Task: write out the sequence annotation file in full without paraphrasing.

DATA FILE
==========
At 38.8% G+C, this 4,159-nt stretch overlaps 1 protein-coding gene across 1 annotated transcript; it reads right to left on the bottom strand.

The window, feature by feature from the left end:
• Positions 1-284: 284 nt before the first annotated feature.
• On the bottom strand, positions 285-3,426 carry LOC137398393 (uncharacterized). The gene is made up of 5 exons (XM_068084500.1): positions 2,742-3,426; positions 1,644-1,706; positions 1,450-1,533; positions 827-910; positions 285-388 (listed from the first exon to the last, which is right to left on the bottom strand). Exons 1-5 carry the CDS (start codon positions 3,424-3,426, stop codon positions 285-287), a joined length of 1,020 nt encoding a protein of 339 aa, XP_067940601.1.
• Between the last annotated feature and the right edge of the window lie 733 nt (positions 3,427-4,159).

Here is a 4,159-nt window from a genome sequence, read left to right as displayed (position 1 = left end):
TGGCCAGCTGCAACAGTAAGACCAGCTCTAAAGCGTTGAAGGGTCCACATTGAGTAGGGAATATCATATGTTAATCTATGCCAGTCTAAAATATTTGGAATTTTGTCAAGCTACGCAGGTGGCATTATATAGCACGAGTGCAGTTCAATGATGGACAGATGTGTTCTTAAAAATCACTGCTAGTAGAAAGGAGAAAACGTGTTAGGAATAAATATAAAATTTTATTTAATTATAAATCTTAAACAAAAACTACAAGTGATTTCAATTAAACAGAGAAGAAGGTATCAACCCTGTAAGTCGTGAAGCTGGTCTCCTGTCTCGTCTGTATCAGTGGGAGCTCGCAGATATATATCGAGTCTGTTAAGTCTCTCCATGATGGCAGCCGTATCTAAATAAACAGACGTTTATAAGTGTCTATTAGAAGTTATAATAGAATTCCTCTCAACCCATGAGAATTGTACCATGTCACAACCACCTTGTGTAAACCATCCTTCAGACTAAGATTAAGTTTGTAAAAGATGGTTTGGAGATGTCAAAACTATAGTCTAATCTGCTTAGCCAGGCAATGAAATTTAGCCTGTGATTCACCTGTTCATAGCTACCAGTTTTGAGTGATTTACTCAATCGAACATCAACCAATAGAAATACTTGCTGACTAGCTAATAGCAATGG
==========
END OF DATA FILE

At 38.8% G+C, this 4,159-nt stretch overlaps 1 protein-coding gene across 1 annotated transcript; it reads right to left on the bottom strand.

The window, feature by feature from the left end:
• Positions 1-284: 284 nt before the first annotated feature.
• On the bottom strand, positions 285-3,426 carry LOC137398393 (uncharacterized). The gene is made up of 5 exons (XM_068084500.1): positions 2,742-3,426; positions 1,644-1,706; positions 1,450-1,533; positions 827-910; positions 285-388 (listed from the first exon to the last, which is right to left on the bottom strand). Exons 1-5 carry the CDS (start codon positions 3,424-3,426, stop codon positions 285-287), a joined length of 1,020 nt encoding a protein of 339 aa, XP_067940601.1.
• Between the last annotated feature and the right edge of the window lie 733 nt (positions 3,427-4,159).

Here is a 4,159-nt window from a genome sequence, read left to right as displayed (position 1 = left end):
TGGCCAGCTGCAACAGTAAGACCAGCTCTAAAGCGTTGAAGGGTCCACATTGAGTAGGGAATATCATATGTTAATCTATGCCAGTCTAAAATATTTGGAATTTTGTCAAGCTACGCAGGTGGCATTATATAGCACGAGTGCAGTTCAATGATGGACAGATGTGTTCTTAAAAATCACTGCTAGTAGAAAGGAGAAAACGTGTTAGGAATAAATATAAAATTTTATTTAATTATAAATCTTAAACAAAAACTACAAGTGATTTCAATTAAACAGAGAAGAAGGTATCAACCCTGTAAGTCGTGAAGCTGGTCTCCTGTCTCGTCTGTATCAGTGGGAGCTCGCAGATATATATCGAGTCTGTTAAGTCTCTCCATGATGGCAGCCGTATCTAAATAAACAGACGTTTATAAGTGTCTATTAGAAGTTATAATAGAATTCCTCTCAACCCATGAGAATTGTACCATGTCACAACCACCTTGTGTAAACCATCCTTCAGACTAAGATTAAGTTTGTAAAAGATGGTTTGGAGATGTCAAAACTATAGTCTAATCTGCTTAGCCAGGCAATGAAATTTAGCCTGTGATTCACCTGTTCATAGCTACCAGTTTTGAGTGATTTACTCAATCGAACATCAACCAATAGAAATACTTGCTGACTAGCTAATAGCAATGG